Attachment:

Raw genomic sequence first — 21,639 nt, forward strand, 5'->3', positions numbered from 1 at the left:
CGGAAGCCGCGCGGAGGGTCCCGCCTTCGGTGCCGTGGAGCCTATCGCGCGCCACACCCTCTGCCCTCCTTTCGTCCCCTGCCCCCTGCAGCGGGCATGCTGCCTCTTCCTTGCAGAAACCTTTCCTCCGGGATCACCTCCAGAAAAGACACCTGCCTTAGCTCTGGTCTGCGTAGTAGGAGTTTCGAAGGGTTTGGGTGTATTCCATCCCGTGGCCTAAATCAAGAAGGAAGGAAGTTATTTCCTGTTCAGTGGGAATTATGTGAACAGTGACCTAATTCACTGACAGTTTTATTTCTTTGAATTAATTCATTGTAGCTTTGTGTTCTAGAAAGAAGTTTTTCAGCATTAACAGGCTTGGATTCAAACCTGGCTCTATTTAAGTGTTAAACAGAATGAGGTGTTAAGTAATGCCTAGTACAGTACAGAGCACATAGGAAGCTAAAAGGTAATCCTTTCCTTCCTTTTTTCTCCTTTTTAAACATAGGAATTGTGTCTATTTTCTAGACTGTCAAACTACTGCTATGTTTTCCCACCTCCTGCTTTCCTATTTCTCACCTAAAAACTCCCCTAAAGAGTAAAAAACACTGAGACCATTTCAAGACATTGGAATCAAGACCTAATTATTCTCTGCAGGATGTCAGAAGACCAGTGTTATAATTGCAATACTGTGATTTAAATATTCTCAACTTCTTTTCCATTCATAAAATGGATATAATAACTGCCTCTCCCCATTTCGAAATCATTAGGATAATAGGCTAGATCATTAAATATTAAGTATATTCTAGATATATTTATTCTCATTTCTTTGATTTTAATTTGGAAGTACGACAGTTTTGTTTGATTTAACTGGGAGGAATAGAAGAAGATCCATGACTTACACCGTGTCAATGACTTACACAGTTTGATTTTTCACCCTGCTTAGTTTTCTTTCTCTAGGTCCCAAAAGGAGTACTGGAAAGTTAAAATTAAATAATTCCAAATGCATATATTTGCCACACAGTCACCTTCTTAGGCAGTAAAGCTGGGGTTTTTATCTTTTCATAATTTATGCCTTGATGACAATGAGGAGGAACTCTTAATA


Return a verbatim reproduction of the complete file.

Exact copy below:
Raw genomic sequence first — 21,639 nt, forward strand, 5'->3', positions numbered from 1 at the left:
CGGAAGCCGCGCGGAGGGTCCCGCCTTCGGTGCCGTGGAGCCTATCGCGCGCCACACCCTCTGCCCTCCTTTCGTCCCCTGCCCCCTGCAGCGGGCATGCTGCCTCTTCCTTGCAGAAACCTTTCCTCCGGGATCACCTCCAGAAAAGACACCTGCCTTAGCTCTGGTCTGCGTAGTAGGAGTTTCGAAGGGTTTGGGTGTATTCCATCCCGTGGCCTAAATCAAGAAGGAAGGAAGTTATTTCCTGTTCAGTGGGAATTATGTGAACAGTGACCTAATTCACTGACAGTTTTATTTCTTTGAATTAATTCATTGTAGCTTTGTGTTCTAGAAAGAAGTTTTTCAGCATTAACAGGCTTGGATTCAAACCTGGCTCTATTTAAGTGTTAAACAGAATGAGGTGTTAAGTAATGCCTAGTACAGTACAGAGCACATAGGAAGCTAAAAGGTAATCCTTTCCTTCCTTTTTTCTCCTTTTTAAACATAGGAATTGTGTCTATTTTCTAGACTGTCAAACTACTGCTATGTTTTCCCACCTCCTGCTTTCCTATTTCTCACCTAAAAACTCCCCTAAAGAGTAAAAAACACTGAGACCATTTCAAGACATTGGAATCAAGACCTAATTATTCTCTGCAGGATGTCAGAAGACCAGTGTTATAATTGCAATACTGTGATTTAAATATTCTCAACTTCTTTTCCATTCATAAAATGGATATAATAACTGCCTCTCCCCATTTCGAAATCATTAGGATAATAGGCTAGATCATTAAATATTAAGTATATTCTAGATATATTTATTCTCATTTCTTTGATTTTAATTTGGAAGTACGACAGTTTTGTTTGATTTAACTGGGAGGAATAGAAGAAGATCCATGACTTACACCGTGTCAATGACTTACACAGTTTGATTTTTCACCCTGCTTAGTTTTCTTTCTCTAGGTCCCAAAAGGAGTACTGGAAAGTTAAAATTAAATAATTCCAAATGCATATATTTGCCACACAGTCACCTTCTTAGGCAGTAAAGCTGGGGTTTTTATCTTTTCATAATTTATGCCTTGATGACAATGAGGAGGAACTCTTAATA